The Fundació Miró is highly regarded as one of Barcelona’s top art galleries, and in 2015 celebrates its 40th anniversary as a showcase for contemporary art. The Foundation has created a fresh concept for art museums, exhibiting the best of Miró’s work alongside creative, contemporary works by other artists. Escape from the city for a few hours and visit this spectacular museum situated within the tranquil greenery of Montjuïc Hill.
About Joan Miró
Miró was born in Passeig del Crèdit, Barcelona in 1893. Miró grew up in the Barri Gòtic neighborhood of Barcelona and began drawing classes at the age of 7. As a young artist he often had his work ridiculed and was unhappy with his formal art training.
However during 1921, Miró relocated to Paris where he developed a more precise artistic style. Miró had previously met Picasso back in 1919. He was now also living in Paris and soon became an influential contact in Miró’s professional life. In 1924, Miró joined André Breton’s Surrealist group and often contributed to the group’s works and ideas.
Miró’s Artistic Style
Miró’s style often involved abstract, yet recognisable, shapes and bright colours. He was well known for experimenting with traditional perception and turning objects in to indefinite works of art, without fully committing to abstraction.
At the time, this style was completely new to the world of art and was soon taken aboard by contemporary artists such as Yves Tanguy and Jean Arp. Perception is a key theme amongst Miró’s works and often the object of perception is almost secondary.
Miró’s Public art in Barcelona
In 2014, Barcelona was named the 4th most creative city in the world. This will come as no surprise to those who have been lucky enough to visit this vibrant city. Two of Joan Miró’s sculptures can be found in Barcelona’s streets and squares: the “Dona I Ocell”, which can be found in Parc Joan Miró, and the mandala mosaic on the ground of Las Ramblas.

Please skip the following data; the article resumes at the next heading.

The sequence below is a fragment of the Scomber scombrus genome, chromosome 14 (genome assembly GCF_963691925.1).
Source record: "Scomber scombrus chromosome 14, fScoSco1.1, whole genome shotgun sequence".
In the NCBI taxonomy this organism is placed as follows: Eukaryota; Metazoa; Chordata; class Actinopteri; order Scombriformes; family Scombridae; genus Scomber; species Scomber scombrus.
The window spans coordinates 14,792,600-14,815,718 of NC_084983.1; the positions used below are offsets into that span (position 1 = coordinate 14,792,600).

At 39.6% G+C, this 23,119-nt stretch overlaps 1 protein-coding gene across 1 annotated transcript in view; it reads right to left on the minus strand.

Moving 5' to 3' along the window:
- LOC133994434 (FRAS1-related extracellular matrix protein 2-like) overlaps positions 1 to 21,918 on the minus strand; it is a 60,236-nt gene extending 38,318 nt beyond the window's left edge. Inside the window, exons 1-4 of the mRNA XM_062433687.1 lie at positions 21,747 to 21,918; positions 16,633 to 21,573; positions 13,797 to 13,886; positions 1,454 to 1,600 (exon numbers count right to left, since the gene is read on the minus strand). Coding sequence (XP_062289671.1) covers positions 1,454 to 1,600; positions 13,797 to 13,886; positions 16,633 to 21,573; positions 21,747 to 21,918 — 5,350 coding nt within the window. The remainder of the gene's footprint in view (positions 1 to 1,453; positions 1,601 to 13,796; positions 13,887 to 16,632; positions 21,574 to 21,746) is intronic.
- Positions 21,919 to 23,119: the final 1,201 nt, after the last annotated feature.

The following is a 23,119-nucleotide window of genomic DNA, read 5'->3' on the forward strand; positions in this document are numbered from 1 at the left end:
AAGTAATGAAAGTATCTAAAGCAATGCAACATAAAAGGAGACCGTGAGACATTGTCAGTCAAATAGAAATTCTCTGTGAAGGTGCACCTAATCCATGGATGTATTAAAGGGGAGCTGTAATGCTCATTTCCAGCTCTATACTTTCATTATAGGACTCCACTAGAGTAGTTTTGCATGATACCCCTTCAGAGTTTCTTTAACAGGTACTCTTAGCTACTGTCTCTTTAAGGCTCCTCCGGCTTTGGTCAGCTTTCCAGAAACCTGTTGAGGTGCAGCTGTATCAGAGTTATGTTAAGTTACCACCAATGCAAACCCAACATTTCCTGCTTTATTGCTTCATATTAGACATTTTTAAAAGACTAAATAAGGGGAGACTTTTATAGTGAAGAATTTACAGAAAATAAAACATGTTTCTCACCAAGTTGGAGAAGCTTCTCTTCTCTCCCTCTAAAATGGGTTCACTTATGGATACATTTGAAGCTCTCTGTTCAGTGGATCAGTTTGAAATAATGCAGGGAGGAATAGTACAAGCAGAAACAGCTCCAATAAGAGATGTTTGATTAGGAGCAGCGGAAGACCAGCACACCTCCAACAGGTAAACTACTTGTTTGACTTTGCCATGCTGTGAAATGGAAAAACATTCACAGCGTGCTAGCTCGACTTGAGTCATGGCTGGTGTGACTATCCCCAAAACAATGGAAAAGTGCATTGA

The Miró Foundation
Today, the museum holds more than 14,000 pieces including nearly all of Miró’s graphic works, over 800 of his drawings and over 400 works by other artists. Frequent exhibitions for new artists are held here, and every two years it hosts the “Joan Miró Prize” with 70,000€ is awarded to the winning artist. This is now one of the most significant awards for art in the world.
The Foundation first opened in 1975 with the help of Miró’s friend Joan Prats. The purpose behind the foundation was to create a space that would encourage artists to experiment with contemporary art. Miró’s only condition when creating the Fundació Miró was that it must promote and provide opportunities for young contemporary artists in Barcelona.
The Fundació Miró is located in Parc de Montjuïc in Barcelona. It can be reached by buses 150 and 55 as well as the Funicular from Paral·lel metro station.
Adult Entrance: around 11€
Keep up to date with the latest Joan Miró exhibitions or view a catalogue of his works on artsy.